Do you think the terms contemporary and modern design are interchangeable? They are not and if you are wondering what the differences are, continue reading.

The modern style is the design and decor of the modernism movement, which began in the very late 1800s. Birthed by the German Bauhaus schools of design and the Scandinavian design emphasis on simplicity and function, the modern decor style is very old.

  • In general terms, modern decor is linked to the beginning through the middle of the 20th century—the 1900s through the 1950s.
  • The modern style eventually morphed into midcentury modern (the 1950s and 1960s) and postmodernism (1970s and 1980s).
  • While midcentury modern looks a lot like modern design with splashes of bright color added strategically, postmodernism doesn’t. Postmodernism is bold, breaks all rules of tradition, and has a certain whimsy and irony about it. It is more about the form than the function, which is the exact opposite of the practical features found in classic modern design.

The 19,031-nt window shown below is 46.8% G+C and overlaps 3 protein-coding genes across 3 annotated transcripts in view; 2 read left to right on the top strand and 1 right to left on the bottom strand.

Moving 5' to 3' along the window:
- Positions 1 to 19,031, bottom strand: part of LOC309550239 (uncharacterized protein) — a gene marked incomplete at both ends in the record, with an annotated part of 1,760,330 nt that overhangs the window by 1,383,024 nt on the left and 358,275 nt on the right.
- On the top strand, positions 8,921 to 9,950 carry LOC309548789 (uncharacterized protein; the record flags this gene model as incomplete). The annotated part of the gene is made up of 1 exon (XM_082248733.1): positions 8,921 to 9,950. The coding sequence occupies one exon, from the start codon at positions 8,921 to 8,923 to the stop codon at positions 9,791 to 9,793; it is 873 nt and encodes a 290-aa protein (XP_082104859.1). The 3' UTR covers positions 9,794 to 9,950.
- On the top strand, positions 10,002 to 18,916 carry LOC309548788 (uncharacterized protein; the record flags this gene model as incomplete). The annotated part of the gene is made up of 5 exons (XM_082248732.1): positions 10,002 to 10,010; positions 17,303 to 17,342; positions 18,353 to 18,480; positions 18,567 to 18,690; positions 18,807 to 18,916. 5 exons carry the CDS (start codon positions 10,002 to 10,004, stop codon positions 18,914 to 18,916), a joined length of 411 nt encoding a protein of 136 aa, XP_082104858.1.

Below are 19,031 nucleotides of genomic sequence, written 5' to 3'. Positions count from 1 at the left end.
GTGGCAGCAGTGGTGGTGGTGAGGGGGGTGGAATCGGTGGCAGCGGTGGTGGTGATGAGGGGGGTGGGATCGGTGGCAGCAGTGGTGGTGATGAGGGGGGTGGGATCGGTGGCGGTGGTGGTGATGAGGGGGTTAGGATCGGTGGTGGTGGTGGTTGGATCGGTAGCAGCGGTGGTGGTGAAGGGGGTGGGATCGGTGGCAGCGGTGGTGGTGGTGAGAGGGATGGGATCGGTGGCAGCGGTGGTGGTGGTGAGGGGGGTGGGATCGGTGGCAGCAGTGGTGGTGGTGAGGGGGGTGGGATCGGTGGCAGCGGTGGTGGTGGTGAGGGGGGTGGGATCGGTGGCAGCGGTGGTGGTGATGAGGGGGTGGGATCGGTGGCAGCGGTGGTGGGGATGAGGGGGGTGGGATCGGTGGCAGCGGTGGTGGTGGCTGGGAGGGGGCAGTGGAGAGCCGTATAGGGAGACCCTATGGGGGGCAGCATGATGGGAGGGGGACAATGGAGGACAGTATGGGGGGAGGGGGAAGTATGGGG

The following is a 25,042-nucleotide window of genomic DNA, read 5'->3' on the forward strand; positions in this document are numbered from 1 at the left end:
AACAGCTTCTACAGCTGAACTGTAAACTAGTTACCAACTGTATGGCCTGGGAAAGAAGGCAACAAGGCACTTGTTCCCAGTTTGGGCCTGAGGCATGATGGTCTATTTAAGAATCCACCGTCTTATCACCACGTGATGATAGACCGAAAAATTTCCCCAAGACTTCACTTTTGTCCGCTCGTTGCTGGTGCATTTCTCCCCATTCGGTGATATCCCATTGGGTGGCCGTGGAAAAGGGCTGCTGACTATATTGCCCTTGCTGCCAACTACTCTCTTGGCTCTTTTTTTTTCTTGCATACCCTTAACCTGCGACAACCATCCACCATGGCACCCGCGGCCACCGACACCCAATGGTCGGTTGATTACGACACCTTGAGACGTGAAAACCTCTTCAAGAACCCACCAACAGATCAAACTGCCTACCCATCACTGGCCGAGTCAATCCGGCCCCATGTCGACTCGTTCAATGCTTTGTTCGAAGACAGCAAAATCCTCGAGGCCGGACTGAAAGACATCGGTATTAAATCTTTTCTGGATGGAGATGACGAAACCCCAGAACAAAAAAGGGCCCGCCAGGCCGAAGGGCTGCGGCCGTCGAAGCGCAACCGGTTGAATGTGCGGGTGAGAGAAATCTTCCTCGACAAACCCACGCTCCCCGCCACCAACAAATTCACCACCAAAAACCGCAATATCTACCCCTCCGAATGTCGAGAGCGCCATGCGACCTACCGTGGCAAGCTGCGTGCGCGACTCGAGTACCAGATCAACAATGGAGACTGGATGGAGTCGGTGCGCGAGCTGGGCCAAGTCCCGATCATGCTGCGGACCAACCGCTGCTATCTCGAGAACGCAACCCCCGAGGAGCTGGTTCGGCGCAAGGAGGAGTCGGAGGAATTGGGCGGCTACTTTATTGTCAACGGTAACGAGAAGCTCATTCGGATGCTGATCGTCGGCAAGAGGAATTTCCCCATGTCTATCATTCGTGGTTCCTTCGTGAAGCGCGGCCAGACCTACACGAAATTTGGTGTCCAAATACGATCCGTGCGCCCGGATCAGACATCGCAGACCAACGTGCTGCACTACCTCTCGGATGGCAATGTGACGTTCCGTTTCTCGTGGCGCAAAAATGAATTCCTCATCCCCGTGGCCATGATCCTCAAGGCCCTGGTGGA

The contemporary style became popular in the 1970s, about the same time as postmodernism’s rise in popularity. It was originally a blend of styles before it became recognizable on its own.

  • Contemporary design borrowed elements from modernism and postmodernism. It also gathered ideas from many other styles such as Art Deco, deconstructivism, futurism, and more.
  • The “contemporary” style is always changing. As each decade passes, the decor trends of the day will always be considered contemporary. It is not necessarily tied to a specific period in the same way that the modern style is. Instead, it is an ever-evolving style that reflects what is happening today.

Source:  The Spruce

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